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  5. "Mākaukau ka ʻulu pūlehu."

"Mākaukau ka ʻulu pūlehu."

Translation:The broiled breadfruit is ready.

January 9, 2019



There is a difference between grilled and broiled? I'm not a cook. What is the difference?


If you grill something, itʻs on a rack over flames or other heat source. If you broil something, the heat is above the item, like a heating element in an oven. What they have in common is high heat.


Hmm did Hawaiians have a cooking method with the heat above the item to be cooked?


Valid question. The dictionary narrows the definition of pūlehu this way: "To, broil as sweet potatoes, breadfruit or bananas placed on hot embers." So,broiling can mean direct, intense, radiant heat. The same dictionary describes "broil" as "pūlehu (on coals); lāwalu (in leaves); alehu, kō'ala, kunu, 'ōlani, pālaha, 'ōhinu, pāki'i." (Whew.) In my kitchen, I broil under a heating element. I think Duolingo doesn't use pūlehu and kō'ala interchangeably, though. While the pūlehu deals with cooking veggies, kō'ala deals with cooking meat. And that's the difference between the two--at least, as far as I can make out.

[deactivated user]

    That is sort of the conclusion that I came to as well. Thanks!


    Okay so what's the difference between broiled and baked? The heating elements are below the cooking rack in the oven as well. The dropdown definition gives both "broiled" and "roasted" for "pūlehu," (so it wouldn't have helped even if I'd checked that before hitting "check"). Is there a difference there? Isn't "roasted" something that happens inside an oven? (Learning vocabulary in another language is so much more difficult when you're unsure about the definitions in your native language. And clearly, I'm not a cook either!)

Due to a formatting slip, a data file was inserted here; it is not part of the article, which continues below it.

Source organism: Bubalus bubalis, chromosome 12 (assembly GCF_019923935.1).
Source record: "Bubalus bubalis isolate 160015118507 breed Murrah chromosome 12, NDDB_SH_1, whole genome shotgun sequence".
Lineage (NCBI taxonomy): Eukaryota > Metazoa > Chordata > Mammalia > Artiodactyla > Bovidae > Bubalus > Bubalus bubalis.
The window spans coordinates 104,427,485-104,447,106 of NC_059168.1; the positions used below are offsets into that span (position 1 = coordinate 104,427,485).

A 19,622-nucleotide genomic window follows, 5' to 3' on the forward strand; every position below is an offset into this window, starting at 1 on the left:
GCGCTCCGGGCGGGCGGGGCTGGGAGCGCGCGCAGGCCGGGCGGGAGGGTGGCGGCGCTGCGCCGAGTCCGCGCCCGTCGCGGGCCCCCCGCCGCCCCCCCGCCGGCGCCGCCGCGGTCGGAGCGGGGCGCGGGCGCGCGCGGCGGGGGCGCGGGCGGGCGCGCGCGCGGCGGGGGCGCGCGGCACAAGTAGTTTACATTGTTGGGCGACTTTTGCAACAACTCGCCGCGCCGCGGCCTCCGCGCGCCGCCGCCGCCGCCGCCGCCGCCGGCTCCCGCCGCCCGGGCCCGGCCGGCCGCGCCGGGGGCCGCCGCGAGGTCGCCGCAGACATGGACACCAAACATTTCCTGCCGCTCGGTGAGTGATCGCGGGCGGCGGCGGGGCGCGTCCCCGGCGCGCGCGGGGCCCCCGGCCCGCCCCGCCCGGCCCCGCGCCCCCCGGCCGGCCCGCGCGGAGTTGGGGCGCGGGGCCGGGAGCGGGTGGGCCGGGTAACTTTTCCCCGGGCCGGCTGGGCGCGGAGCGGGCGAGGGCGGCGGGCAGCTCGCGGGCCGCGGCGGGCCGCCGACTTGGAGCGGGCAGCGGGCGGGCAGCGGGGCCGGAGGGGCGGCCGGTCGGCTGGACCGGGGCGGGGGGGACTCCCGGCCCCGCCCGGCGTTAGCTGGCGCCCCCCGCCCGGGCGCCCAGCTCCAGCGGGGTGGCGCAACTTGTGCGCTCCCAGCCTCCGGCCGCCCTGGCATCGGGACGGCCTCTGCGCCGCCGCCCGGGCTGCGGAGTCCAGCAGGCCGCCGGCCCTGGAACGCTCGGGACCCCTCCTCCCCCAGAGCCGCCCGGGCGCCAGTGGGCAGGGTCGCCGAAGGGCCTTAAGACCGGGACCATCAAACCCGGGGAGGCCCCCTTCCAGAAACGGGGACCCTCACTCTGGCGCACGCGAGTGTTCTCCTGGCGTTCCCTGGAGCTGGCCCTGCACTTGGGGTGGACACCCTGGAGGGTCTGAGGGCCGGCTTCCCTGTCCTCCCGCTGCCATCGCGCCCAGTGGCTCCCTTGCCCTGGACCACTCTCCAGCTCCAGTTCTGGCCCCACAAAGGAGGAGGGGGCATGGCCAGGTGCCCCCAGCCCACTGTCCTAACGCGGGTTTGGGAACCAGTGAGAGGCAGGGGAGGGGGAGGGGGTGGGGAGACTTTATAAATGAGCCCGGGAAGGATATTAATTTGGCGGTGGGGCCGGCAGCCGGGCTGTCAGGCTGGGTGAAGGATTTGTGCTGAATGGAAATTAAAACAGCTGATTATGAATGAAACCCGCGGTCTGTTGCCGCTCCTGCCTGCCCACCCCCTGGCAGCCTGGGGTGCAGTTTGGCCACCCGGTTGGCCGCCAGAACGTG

I cannot seem to relate the American English to Hawaiian, so for the sake of the exercise, I am going to try this.
    Puhi is to bake, which is what you do for breads and cakes.
    Pūlehu is a type of grilling, mostly for vegetables.
    Ko'ala is a type of grilling, mostly for meats.
    It has less to do with the fire technique and more to do with what is being cooked. If the oven is in the ground, then it is kālua.
    I think DL is pretty consistent along those lines.


    OMG Bless your heart!! Mahalo nui for the mnemonic and visuals you put in my head with your descriptions. Here's hoping my antique brain can absorb them - I don't care what the words are in English as long as I can figure out which of these is being described. Puhi for baking cakes Pulehu for veggies (happy turkey) Ko`ala for meats Kālua requires an imu. Got it! Mahalo nui loa - you my hero!


    I have been following you Beth. You are MY hero!


    Thank you for this. For the sake of these lessons I am going to forget that I hear Hawaiians use pūlehu in reference to meat all of the time.

    edit: not long after my reply I had to translate "He moa kōʻala kēlā?" Grrrrrrr.


    I see. So ko'ala was applied to a meat.


    Of course, you can puhi your moa. These are not really hard-and-fast rules.

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